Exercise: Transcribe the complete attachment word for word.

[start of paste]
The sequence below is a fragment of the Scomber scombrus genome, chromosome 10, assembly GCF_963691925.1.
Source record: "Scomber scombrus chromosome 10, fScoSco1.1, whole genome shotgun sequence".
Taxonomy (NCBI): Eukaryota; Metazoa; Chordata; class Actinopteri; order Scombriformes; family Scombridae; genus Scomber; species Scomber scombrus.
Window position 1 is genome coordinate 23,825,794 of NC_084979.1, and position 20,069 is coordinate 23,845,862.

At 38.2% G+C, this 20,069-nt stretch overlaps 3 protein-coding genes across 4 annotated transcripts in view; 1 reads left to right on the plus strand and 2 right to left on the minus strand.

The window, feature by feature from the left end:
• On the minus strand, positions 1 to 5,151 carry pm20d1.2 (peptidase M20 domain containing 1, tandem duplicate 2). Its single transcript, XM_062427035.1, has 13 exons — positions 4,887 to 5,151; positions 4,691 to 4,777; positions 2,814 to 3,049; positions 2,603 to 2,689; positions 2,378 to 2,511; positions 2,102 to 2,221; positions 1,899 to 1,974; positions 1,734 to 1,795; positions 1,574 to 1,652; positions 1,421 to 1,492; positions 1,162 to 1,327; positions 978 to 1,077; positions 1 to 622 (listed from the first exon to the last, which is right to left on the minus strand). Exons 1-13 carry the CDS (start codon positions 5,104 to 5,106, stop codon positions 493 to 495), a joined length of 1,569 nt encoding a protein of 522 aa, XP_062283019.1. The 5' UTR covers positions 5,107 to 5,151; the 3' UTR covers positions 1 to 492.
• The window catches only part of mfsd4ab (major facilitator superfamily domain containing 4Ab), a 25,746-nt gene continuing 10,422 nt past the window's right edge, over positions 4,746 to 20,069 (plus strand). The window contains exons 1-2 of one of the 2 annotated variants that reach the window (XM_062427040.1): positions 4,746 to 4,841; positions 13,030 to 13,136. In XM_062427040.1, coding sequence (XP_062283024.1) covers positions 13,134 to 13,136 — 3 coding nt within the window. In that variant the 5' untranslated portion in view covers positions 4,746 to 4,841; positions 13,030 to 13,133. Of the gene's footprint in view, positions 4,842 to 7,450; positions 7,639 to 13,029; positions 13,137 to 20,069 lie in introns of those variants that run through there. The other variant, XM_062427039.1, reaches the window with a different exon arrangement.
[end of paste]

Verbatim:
The sequence below is a fragment of the Scomber scombrus genome, chromosome 10, assembly GCF_963691925.1.
Source record: "Scomber scombrus chromosome 10, fScoSco1.1, whole genome shotgun sequence".
Taxonomy (NCBI): Eukaryota; Metazoa; Chordata; class Actinopteri; order Scombriformes; family Scombridae; genus Scomber; species Scomber scombrus.
Window position 1 is genome coordinate 23,825,794 of NC_084979.1, and position 20,069 is coordinate 23,845,862.

At 38.2% G+C, this 20,069-nt stretch overlaps 3 protein-coding genes across 4 annotated transcripts in view; 1 reads left to right on the plus strand and 2 right to left on the minus strand.

The window, feature by feature from the left end:
• On the minus strand, positions 1 to 5,151 carry pm20d1.2 (peptidase M20 domain containing 1, tandem duplicate 2). Its single transcript, XM_062427035.1, has 13 exons — positions 4,887 to 5,151; positions 4,691 to 4,777; positions 2,814 to 3,049; positions 2,603 to 2,689; positions 2,378 to 2,511; positions 2,102 to 2,221; positions 1,899 to 1,974; positions 1,734 to 1,795; positions 1,574 to 1,652; positions 1,421 to 1,492; positions 1,162 to 1,327; positions 978 to 1,077; positions 1 to 622 (listed from the first exon to the last, which is right to left on the minus strand). Exons 1-13 carry the CDS (start codon positions 5,104 to 5,106, stop codon positions 493 to 495), a joined length of 1,569 nt encoding a protein of 522 aa, XP_062283019.1. The 5' UTR covers positions 5,107 to 5,151; the 3' UTR covers positions 1 to 492.
• The window catches only part of mfsd4ab (major facilitator superfamily domain containing 4Ab), a 25,746-nt gene continuing 10,422 nt past the window's right edge, over positions 4,746 to 20,069 (plus strand). The window contains exons 1-2 of one of the 2 annotated variants that reach the window (XM_062427040.1): positions 4,746 to 4,841; positions 13,030 to 13,136. In XM_062427040.1, coding sequence (XP_062283024.1) covers positions 13,134 to 13,136 — 3 coding nt within the window. In that variant the 5' untranslated portion in view covers positions 4,746 to 4,841; positions 13,030 to 13,133. Of the gene's footprint in view, positions 4,842 to 7,450; positions 7,639 to 13,029; positions 13,137 to 20,069 lie in introns of those variants that run through there. The other variant, XM_062427039.1, reaches the window with a different exon arrangement.